The network’s report “Unheard Voices” also made clear that contrary to media coverage of several high-profile cases over the last couple of years, sexual exploitation was not a race issue involving only male Asian offenders and female white victims.
“There has been a deafening silence concerning this group (Asian girls),” said Baroness Haleh Afshar, a founding member of the umbrella group, in the foreword to the report. “In all communities victims of such violence find it difficult to report sexual abuse and seek support. Among Asians and Muslims this is exacerbated by a culture of honour and shame that is so powerful as to mask the reality of lived experiences.”
The victims are so frightened of the reaction of their families and communities that none of the 35 of them documented in the report spoke to researchers. Instead, the study drew on interviews with people who had helped or worked with the young women.
Most of the girls targeted were under 16 years old. At least one third of them had suffered sexual abuse as a child, often by a relative, the report said.
Many also had mental health problems, or a disability such as a learning difficulty which increased their risk of being exploited, the report said. Strict or neglectful parents, bullying, sexual harassment in schools and limited knowledge of sex added to their vulnerability.
When the family became aware of any abuse, they blamed the girls or did not believe them. In some cases, the victim was forced into a marriage to save the honour of the family.
BLAMED FOR BEING ABUSED
One of the girls, named as Parveen, suffered years of abuse by her stepfather’s brother and his friend. They started having sex with her when she was 12. By the age of 14, she had sexual health problems.
When her parents found out she was sexually active, they made her undergo an operation to repair her hymen and planned a forced marriage abroad – even though she told them she was being forced to have sex.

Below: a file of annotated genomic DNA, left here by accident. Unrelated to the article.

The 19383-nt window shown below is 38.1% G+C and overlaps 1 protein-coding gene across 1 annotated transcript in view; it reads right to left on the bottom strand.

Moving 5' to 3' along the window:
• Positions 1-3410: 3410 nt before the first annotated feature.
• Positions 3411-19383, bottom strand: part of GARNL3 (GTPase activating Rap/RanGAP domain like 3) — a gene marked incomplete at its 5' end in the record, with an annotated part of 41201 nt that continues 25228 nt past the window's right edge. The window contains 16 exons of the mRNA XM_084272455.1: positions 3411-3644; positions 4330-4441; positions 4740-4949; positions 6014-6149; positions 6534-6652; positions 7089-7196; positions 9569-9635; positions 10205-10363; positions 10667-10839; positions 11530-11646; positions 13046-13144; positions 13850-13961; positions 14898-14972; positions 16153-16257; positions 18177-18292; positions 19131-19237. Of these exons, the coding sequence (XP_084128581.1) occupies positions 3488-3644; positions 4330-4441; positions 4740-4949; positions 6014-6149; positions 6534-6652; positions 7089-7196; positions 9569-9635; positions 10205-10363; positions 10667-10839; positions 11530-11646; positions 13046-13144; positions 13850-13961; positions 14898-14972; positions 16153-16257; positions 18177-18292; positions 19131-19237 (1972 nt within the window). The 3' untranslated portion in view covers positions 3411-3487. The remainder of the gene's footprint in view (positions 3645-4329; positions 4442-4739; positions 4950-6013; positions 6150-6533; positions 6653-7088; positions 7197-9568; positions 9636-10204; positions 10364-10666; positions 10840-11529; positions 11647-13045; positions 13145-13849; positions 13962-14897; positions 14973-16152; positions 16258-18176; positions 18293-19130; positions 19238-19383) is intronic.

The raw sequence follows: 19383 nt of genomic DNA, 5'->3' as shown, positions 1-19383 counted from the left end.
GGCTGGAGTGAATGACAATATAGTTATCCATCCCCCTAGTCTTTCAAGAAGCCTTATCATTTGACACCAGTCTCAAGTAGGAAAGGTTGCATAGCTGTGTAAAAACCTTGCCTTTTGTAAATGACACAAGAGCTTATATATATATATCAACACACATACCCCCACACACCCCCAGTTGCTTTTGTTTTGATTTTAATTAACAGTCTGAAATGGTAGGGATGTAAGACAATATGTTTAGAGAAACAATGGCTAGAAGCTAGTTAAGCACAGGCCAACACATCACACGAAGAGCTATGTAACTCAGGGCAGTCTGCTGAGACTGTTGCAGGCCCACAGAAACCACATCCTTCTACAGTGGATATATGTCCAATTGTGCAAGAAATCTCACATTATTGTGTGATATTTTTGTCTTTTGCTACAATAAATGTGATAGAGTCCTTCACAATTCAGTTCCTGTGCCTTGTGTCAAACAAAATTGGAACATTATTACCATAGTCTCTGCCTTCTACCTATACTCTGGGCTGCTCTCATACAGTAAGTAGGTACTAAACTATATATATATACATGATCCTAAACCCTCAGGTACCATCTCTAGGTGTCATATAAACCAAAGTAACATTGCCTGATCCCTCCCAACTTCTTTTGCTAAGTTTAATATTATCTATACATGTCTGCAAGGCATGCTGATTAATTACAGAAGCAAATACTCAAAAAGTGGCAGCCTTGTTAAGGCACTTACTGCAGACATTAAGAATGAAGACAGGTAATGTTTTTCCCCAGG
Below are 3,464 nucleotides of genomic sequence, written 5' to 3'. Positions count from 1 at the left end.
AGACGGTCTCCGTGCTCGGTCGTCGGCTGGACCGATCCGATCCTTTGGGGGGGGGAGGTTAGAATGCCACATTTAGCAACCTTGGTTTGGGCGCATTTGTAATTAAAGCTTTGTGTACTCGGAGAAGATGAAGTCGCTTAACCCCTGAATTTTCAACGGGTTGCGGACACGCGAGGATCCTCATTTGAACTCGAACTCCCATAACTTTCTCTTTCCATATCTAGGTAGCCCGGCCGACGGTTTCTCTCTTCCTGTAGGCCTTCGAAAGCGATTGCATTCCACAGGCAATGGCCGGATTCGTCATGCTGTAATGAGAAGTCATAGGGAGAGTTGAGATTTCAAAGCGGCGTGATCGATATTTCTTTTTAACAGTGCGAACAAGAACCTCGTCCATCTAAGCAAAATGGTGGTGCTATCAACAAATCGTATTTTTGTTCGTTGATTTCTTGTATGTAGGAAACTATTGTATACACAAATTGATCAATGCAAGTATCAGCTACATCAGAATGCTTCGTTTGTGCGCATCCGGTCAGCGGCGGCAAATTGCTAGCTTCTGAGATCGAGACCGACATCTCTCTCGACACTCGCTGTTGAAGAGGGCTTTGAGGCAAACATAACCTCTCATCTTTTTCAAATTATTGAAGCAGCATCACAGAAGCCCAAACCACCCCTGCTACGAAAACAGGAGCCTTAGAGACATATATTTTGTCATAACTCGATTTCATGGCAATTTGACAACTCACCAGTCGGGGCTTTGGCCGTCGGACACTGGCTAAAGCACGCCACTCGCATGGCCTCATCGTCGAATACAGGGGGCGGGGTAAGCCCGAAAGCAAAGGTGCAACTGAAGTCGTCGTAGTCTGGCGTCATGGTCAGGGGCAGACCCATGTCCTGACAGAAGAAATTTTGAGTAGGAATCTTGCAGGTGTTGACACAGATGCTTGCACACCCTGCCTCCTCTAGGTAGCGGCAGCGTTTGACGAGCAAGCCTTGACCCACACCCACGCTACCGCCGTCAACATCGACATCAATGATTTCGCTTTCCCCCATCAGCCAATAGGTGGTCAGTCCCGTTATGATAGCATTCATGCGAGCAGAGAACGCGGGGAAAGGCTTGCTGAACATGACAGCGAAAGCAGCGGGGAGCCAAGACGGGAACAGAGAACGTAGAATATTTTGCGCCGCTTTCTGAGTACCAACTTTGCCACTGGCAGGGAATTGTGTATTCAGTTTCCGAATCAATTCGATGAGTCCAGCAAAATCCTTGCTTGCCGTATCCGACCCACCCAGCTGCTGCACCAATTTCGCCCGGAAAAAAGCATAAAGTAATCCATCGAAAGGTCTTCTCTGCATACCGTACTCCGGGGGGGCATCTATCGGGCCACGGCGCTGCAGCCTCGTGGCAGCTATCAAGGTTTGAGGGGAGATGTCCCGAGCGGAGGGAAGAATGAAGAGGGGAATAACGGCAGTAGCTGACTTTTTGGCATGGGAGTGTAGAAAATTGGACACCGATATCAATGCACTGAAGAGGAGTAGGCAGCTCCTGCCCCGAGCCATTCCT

The perpetrators had no distinctive profile apart from sharing the same ethnicity as the victims, and ranged from 15-year-old schoolboys to pensioners, the report said.
There was also evidence of female involvement in assisting the abuse – for example in the case of Sumaira, who had learning difficulties and was raped by her father, uncle and brother.
After being placed in a women’s refuge, Sumaira was befriended by a Pakistani man who enlisted the help of another woman at the refuge to inform him when Sumaira went out. He would then abduct her from the street and gang rape her with his friends, the report said.
GETTING AWAY WITH IT
Most victims – 30 out of 35 – were passed around and prostituted among many other men. The abuse included oral, vaginal and anal rape, being forced to take part in role play, beatings, cigarette burns and the filming of sexual activity.
The girls were abused in a variety of locations ranging from cars, parks and house parties to takeaway restaurants, alleyways and hotels. Some of the victims were also trafficked to other towns and cities.
“Considering the numbers of men involved in the abusive groups and networks, the offenders appeared to be increasing their risk of being exposed and caught. Their apparent confidence arises from the belief they would not be caught because their victims were unlikely to report them,” the study said.
Sue Berelowitz, deputy children’s commissioner, said the research reinforced concerns that victims of sexual exploitation were not identified because they did not conform to stereotype.
“One of these myths was that only white girls are victims of sexual exploitation by Asian or Muslim males as these men only abuse outside their own community, driven by hatred and contempt for white females. This belief flies in the face of evidence that shows those who violate children are most likely to target those who are closest to them and, therefore, most easily accessible,” she said in a statement.